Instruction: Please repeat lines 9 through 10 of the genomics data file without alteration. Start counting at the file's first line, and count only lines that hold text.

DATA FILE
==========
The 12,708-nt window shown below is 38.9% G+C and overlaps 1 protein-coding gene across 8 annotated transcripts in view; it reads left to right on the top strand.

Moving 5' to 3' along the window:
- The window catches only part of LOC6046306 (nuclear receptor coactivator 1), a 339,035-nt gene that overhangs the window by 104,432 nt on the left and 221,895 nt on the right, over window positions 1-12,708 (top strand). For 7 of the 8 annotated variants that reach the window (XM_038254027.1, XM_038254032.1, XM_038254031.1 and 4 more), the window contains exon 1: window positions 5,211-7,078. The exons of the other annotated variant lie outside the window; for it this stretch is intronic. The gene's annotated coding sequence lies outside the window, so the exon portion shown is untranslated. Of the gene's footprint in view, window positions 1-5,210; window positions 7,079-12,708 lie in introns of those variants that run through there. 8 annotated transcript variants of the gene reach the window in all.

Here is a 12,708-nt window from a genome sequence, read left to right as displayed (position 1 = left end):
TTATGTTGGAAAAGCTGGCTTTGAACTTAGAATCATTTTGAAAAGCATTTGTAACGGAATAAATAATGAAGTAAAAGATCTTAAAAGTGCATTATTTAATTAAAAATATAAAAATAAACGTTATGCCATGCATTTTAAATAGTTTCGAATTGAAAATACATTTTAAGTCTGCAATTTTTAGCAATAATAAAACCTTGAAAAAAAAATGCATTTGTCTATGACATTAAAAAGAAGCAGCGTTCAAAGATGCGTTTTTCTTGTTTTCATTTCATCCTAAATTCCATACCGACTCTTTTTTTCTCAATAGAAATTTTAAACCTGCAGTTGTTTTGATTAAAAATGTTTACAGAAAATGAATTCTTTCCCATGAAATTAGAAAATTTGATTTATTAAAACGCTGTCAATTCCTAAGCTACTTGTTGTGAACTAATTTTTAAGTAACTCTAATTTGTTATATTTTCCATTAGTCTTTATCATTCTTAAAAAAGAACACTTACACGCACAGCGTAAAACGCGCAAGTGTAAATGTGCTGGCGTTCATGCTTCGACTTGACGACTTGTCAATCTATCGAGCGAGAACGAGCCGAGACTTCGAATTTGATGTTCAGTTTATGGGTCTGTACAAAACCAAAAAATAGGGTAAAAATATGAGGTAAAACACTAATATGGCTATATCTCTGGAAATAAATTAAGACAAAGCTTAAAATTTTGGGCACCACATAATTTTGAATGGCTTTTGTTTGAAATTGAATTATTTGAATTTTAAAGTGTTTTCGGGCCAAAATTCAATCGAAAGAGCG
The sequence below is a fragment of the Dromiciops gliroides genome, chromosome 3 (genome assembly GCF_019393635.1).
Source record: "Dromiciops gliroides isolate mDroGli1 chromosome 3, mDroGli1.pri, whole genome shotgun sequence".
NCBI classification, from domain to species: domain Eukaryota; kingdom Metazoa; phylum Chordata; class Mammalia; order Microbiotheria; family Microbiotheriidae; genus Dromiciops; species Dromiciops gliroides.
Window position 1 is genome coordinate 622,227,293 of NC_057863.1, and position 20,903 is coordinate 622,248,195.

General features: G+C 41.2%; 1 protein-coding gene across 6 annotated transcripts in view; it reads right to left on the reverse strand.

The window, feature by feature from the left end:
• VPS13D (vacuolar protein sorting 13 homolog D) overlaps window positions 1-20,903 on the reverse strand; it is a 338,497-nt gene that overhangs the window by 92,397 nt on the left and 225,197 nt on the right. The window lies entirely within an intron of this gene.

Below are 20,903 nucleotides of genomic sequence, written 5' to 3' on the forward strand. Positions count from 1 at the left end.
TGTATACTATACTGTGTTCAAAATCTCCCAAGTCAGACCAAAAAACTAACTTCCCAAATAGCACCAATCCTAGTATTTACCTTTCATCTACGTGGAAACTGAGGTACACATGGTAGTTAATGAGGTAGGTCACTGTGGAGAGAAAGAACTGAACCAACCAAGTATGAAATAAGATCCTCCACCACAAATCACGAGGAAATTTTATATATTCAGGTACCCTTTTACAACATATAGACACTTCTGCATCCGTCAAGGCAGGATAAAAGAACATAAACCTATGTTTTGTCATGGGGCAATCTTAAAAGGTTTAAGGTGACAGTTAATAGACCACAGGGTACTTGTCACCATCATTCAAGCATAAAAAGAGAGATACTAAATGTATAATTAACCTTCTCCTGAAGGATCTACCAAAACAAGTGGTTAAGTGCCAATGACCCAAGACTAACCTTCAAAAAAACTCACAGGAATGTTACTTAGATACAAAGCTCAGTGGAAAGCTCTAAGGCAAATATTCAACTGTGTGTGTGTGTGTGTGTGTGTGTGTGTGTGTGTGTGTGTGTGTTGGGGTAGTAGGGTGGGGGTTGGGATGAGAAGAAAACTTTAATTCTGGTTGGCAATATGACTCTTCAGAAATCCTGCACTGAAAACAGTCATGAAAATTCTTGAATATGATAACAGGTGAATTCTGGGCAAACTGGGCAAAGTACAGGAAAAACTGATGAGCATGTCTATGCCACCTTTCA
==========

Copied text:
Window position 1 is genome coordinate 622,227,293 of NC_057863.1, and position 20,903 is coordinate 622,248,195.

General features: G+C 41.2%; 1 protein-coding gene across 6 annotated transcripts in view; it reads right to left on the reverse strand.